Something cool you might have missed: Maurice Abravanel being fucking awesome

Maurice Abravanel. Or possibly one of the bad guys from Raiders of the Lost Ark.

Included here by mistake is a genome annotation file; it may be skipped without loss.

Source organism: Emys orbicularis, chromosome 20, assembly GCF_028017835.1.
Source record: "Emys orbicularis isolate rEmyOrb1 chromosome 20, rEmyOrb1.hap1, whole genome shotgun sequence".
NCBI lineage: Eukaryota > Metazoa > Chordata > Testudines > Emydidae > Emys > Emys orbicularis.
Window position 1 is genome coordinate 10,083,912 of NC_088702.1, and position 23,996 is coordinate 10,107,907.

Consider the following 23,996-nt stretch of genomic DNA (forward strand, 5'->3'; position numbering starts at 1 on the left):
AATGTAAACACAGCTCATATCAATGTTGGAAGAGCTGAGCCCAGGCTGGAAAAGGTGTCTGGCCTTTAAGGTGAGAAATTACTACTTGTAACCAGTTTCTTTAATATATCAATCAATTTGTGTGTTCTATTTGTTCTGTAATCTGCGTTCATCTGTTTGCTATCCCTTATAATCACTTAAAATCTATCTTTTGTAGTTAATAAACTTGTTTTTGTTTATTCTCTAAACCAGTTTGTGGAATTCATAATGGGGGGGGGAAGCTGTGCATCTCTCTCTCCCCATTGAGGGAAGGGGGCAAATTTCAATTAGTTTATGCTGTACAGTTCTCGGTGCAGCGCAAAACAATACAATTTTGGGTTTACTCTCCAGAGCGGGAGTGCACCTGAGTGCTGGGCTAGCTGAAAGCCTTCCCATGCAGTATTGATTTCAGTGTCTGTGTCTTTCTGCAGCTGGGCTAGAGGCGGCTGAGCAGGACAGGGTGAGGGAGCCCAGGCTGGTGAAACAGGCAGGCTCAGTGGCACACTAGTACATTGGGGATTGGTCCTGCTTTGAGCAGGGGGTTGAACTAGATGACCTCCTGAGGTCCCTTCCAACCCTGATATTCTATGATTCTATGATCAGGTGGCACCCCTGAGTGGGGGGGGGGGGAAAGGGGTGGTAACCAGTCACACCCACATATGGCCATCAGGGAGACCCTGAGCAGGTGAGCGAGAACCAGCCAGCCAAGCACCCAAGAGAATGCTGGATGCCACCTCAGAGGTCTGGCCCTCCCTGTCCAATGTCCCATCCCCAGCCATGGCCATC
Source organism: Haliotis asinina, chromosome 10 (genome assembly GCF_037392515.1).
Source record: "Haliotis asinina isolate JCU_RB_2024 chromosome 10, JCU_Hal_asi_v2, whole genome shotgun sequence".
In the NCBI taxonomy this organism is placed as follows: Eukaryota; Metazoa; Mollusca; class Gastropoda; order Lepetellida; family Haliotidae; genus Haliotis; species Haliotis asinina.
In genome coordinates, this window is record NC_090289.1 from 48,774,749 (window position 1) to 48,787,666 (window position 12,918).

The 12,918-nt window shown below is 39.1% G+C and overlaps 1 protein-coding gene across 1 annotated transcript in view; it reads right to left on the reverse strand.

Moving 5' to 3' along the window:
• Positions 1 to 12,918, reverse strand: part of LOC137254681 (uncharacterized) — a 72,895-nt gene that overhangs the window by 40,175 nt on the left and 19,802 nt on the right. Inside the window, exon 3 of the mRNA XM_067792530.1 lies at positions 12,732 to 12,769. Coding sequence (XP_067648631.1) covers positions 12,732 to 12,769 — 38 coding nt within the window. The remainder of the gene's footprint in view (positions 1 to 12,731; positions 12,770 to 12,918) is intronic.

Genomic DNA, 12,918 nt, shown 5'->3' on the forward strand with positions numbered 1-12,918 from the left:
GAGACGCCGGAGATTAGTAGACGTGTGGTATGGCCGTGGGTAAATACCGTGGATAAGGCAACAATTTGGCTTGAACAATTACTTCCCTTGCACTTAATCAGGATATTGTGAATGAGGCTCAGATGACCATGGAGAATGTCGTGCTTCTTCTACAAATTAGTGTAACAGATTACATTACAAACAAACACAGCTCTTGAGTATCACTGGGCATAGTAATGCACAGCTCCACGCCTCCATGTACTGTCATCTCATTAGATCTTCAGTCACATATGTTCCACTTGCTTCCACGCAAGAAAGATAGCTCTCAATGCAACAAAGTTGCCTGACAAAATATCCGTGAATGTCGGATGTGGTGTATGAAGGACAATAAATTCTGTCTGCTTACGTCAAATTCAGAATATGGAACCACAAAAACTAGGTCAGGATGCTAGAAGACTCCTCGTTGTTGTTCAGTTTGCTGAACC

There’s a broadcast of the Pittsburgh Symphony from a few years back in which the program was conducted by the orchestra’s concertmaster, Andres Cardenes. During the broadcast, there was an interview that I’ve probably referenced entirely too many times in which Cardenes described the pleasure of working with an ensemble of the PSO’s caliber because he did not “have to work out the kinks.” This, of course, is incredibly stupid and is perhaps the biggest reason why, for good or bad, many people find the work of contemporary conductors lacking relative to their musical forebearers. Working out the kinks is a great way for a conductor to develop a deeper understanding of a work: I don’t want to put words into old friend Ken Woods’ mouth, but I would hazard a guess that his well-received recordings of the Schumann symphonies with Orchestra of the Swan (along with the symphonies of Hans Gal…hey look, you can buy them on the internet!) likely owe a respectable debt to his time spent working on them with the Oregon East Symphony out in cowboy country. Many prominent conductors from “back in the day” worked their way up the orchestra food chain, starting as a repetitur in some distant province, working at this theater and that summer spa, travelling all over the place and gaining a reputation until they hit the big time with one of the premier orchestras on the continent. This was the trajectory for several famous conductors, not the least of which was Gustav Mahler. My personal favorite conductor, Otmar Suitner, took much the same path.